Archive for February, 2011

Bullying and Popularity and Brain Damage and Prosecution and, and and…..

Tuesday, February 22nd, 2011

Bullying. It’s the cause du jour. It’s the new disease, the new focus. We’re off of childhood depression, past social phobia and onto bullying, which we’re criminalizing as well as stigmatizing, theoretizing, and philosophizing. We do everything but empathizing (with the bullies.) Of course we also point out that being the victim of bullying leads to depression, social phobia, and stigma. We don’t look at what being the perpetrator of bullying leads to except that it should lead to correctional facilities and straightening out.

There’s an article in the New York Times (02/14/11) by Tara Parker-Pope  about, well, what’s the title up there? Bullying and Popularity .” Web of Popularity, Achieved by Bullying” . There’s also an article in the Boston Globe, “Inside the Bullied Brain” that speaks about “damage” and differing formations that occur in children who are bullied that appear similar to children who are subjected to sexual and physical abuse.

The basic argument in the Times article is that the teasing and jockeying for position and popularity that goes on is only different by degree from the Bullying that gets lots of attention in the press. These cause stress as high schoolers vie for status. The Boston Globe article is a bit more honest, saying that although these differences are seen on scans it’s not clear whether the bullying causes the differences or the differences cause the bullying. The Globe does say that showing that there’s a physical effect could make it easier to prosecute bullies.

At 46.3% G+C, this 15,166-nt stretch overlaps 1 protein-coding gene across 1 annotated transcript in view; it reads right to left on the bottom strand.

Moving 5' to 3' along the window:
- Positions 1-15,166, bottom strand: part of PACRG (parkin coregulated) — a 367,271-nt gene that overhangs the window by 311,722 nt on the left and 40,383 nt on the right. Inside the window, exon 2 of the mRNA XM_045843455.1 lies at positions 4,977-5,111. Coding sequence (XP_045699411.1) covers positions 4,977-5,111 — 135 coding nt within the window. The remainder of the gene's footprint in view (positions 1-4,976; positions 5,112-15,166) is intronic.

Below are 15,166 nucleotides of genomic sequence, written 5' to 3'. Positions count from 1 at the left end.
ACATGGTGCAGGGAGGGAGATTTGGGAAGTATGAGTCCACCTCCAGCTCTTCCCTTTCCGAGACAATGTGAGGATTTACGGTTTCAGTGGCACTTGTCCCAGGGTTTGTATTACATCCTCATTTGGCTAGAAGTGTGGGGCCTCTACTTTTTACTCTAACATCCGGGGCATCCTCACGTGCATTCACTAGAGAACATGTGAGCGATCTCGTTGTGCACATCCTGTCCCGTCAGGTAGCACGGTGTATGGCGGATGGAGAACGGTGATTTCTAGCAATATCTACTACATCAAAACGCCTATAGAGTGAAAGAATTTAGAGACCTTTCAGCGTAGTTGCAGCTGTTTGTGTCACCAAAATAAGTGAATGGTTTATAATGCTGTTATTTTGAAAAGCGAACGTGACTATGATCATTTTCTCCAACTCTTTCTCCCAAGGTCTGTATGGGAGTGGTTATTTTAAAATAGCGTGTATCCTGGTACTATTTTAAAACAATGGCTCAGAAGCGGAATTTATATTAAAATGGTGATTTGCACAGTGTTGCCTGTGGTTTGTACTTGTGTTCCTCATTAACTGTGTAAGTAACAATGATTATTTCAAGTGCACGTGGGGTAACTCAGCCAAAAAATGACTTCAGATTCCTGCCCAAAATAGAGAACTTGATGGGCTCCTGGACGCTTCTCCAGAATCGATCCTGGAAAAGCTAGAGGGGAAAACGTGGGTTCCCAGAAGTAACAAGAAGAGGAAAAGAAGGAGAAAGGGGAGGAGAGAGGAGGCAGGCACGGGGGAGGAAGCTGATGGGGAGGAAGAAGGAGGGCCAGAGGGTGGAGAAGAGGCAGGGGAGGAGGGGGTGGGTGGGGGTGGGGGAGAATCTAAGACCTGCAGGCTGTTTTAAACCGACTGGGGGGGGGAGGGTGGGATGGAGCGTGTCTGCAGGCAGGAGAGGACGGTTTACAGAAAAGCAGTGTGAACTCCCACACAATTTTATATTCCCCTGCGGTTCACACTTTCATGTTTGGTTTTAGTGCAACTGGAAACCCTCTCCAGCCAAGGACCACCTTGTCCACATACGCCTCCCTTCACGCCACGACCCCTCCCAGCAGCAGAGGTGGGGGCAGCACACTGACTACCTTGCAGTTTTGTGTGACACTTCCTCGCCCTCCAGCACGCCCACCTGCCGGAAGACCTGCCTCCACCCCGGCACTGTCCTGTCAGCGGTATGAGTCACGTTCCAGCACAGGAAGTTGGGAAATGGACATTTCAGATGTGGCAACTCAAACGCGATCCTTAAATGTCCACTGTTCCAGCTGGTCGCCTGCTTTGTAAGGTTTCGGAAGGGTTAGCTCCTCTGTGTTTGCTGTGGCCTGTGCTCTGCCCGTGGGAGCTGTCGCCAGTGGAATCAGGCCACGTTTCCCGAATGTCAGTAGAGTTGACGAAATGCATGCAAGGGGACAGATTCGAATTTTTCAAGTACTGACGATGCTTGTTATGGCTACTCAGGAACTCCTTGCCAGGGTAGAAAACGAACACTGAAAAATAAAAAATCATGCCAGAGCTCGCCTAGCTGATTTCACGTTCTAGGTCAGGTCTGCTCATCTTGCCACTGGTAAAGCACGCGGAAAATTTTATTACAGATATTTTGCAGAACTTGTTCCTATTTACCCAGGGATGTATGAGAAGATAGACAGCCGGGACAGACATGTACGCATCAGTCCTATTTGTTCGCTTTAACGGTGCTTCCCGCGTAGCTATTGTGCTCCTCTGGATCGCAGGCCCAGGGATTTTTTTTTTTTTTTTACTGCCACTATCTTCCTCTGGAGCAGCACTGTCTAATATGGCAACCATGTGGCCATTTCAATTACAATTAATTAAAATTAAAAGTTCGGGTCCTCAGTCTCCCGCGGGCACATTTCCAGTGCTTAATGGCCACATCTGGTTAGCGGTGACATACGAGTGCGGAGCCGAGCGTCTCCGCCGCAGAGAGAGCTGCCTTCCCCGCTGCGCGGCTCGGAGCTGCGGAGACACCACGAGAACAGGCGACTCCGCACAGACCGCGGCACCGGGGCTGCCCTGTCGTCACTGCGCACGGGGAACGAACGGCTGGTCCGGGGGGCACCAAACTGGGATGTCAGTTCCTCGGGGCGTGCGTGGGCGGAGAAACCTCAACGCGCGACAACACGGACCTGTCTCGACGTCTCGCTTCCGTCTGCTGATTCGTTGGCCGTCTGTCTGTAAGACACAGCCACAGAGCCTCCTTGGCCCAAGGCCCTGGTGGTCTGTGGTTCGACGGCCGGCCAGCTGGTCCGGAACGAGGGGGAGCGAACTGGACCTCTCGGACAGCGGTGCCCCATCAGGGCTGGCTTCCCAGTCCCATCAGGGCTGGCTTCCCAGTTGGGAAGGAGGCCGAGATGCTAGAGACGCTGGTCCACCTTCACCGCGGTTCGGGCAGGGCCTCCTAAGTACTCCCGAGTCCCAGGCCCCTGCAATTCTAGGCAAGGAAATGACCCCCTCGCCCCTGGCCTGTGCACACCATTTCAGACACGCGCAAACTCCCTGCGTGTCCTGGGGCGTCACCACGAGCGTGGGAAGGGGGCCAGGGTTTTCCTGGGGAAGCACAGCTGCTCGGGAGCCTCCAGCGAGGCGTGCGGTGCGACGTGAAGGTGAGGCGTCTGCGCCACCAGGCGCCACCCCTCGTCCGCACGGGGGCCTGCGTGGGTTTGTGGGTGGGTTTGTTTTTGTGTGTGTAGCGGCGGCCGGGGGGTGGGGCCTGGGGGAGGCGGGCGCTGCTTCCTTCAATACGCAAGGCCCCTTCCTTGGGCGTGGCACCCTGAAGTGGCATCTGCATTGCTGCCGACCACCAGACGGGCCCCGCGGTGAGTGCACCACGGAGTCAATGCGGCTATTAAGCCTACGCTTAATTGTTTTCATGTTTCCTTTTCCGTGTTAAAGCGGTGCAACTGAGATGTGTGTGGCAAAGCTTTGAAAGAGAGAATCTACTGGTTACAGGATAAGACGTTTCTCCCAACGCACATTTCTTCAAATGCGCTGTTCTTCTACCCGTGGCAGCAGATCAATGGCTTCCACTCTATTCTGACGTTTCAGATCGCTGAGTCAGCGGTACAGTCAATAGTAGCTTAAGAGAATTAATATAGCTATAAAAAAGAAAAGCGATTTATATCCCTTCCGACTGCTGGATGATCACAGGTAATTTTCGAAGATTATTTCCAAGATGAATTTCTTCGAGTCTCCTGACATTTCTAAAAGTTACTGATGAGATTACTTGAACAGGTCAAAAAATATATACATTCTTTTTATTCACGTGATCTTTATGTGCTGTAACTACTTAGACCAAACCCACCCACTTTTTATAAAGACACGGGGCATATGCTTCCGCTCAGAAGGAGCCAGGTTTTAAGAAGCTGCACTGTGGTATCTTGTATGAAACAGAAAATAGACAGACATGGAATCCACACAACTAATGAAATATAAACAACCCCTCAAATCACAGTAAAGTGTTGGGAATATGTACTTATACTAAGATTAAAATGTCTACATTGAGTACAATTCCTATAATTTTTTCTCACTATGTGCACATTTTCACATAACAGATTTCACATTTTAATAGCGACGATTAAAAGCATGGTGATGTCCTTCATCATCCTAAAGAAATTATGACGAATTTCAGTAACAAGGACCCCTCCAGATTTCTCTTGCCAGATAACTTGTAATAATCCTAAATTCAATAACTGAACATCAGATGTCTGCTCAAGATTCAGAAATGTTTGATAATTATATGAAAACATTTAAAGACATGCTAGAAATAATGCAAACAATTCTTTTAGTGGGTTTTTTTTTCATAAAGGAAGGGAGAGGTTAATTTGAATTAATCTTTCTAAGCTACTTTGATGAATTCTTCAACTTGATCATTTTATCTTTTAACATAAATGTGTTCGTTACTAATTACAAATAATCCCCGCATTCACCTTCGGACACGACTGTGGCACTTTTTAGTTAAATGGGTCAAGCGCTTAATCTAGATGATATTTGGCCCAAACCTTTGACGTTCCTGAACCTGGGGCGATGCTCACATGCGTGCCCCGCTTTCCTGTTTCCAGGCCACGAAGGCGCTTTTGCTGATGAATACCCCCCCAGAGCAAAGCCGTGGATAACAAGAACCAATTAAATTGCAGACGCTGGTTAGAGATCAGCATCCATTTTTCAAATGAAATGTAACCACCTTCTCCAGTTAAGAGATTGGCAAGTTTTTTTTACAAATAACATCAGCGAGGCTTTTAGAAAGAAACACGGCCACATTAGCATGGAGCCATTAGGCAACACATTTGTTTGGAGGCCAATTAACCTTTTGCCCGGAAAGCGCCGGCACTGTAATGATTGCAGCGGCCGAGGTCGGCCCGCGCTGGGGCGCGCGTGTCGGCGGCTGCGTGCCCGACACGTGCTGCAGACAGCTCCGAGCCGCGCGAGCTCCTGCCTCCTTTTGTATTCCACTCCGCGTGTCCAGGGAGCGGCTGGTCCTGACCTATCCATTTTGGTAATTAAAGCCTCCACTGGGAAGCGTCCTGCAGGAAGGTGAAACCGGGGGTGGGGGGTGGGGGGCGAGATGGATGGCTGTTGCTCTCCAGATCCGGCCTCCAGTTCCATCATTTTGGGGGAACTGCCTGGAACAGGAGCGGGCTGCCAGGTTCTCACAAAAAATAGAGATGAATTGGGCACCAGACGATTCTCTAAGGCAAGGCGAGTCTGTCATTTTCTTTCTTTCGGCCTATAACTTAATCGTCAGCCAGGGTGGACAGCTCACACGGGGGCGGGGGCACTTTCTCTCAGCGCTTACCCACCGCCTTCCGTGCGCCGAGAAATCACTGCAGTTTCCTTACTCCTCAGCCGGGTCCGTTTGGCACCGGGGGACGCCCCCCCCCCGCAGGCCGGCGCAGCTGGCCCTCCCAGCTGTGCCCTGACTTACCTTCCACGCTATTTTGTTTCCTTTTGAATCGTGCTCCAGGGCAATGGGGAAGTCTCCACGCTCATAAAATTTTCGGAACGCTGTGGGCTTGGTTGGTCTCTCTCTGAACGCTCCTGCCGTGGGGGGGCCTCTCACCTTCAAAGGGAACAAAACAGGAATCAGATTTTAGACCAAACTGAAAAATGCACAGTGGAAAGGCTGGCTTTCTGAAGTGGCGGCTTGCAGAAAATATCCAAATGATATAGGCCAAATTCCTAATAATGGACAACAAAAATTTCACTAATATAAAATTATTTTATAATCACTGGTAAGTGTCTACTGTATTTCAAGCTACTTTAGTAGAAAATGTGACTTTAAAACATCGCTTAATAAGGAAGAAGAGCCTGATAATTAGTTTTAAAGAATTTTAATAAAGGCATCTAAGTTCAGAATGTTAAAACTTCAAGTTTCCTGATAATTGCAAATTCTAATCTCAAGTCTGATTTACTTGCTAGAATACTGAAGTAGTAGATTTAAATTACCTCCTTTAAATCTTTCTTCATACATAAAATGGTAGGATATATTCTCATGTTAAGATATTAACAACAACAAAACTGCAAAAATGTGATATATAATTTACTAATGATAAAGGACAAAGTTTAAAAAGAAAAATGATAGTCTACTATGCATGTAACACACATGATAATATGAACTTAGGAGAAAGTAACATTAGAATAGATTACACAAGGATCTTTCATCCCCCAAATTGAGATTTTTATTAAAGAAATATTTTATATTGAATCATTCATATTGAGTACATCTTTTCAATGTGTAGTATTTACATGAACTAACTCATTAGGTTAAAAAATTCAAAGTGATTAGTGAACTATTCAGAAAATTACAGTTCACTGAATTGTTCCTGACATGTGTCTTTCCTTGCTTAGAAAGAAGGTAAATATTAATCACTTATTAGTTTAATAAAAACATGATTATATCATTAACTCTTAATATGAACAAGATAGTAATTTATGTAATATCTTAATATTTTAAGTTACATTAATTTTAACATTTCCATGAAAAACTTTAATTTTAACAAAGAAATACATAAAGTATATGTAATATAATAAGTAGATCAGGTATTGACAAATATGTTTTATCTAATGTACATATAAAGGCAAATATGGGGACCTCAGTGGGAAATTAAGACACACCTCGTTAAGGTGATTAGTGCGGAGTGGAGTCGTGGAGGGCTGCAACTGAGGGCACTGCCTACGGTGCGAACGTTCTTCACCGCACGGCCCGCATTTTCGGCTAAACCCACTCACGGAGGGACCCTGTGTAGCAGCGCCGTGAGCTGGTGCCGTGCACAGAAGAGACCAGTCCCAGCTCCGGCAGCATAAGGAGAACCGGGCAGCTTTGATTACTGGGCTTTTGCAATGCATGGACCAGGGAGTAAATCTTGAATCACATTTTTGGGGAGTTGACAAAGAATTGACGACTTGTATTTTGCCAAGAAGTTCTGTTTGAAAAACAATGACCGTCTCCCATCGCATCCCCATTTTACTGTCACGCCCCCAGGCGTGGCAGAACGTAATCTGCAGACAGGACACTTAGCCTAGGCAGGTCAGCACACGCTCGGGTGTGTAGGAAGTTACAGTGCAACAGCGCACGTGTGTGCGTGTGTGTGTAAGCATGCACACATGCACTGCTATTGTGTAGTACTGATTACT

As unpopular as the view I’m about to express might be, I’ve got to disagree with these findings and this urge to label all “aggression” on the part of students as harmful and prosecuting bullies (even at the school level) unless there is real, physical damage like broken bones, just like any other case of battery.

We are over-reacting towards trying to correct a situation in which some individuals have an exaggerated and inappropriate response to the beating down that they’ve received, including the lack of support from the schools and parents.

I’ll be very clear – I’m not condoning bullying. I’m condemning the reactions we have to it. Most of the methods used to stop bullying just give the “bullies” more power and get them sympathy from their fellows, rather than shunned. Labeling someone a bully is labeling. Period. Having the school intercede and tell the “bullies” to stop rarely works.

Brain scans look great but, honestly, do we really know what we’re looking at when areas of the brain “light up” in reaction to a stimulus? Is it glycolization, blood flow, or pixies? We really don’t know. We can just guess. I can safely say that somebody getting hit in the head will cause some form of brain damage but I don’t know about the verbal alternative to “sticks and stones.” An aside to the bullies: if they’re only calling you names, don’t tell them that names will never hurt you – it doesn’t pay to hip the squares.

What’s missing in every one of these studies is the support given by family and school to build up the ego strength of both the bullied and the bullies. Just labeling someone a “bully” is also a form of bullying, but it’s OK because it’s us doing it, right? We’re on the side of good, yes? NO! The so-called bullies aren’t criminals (until they commit battery, rape, etc.) As Izzy Kalman points out in his Bullies to Buddies website & a past newsletter if we have to legislate against bullying we are admitting that we are failures as psychologists.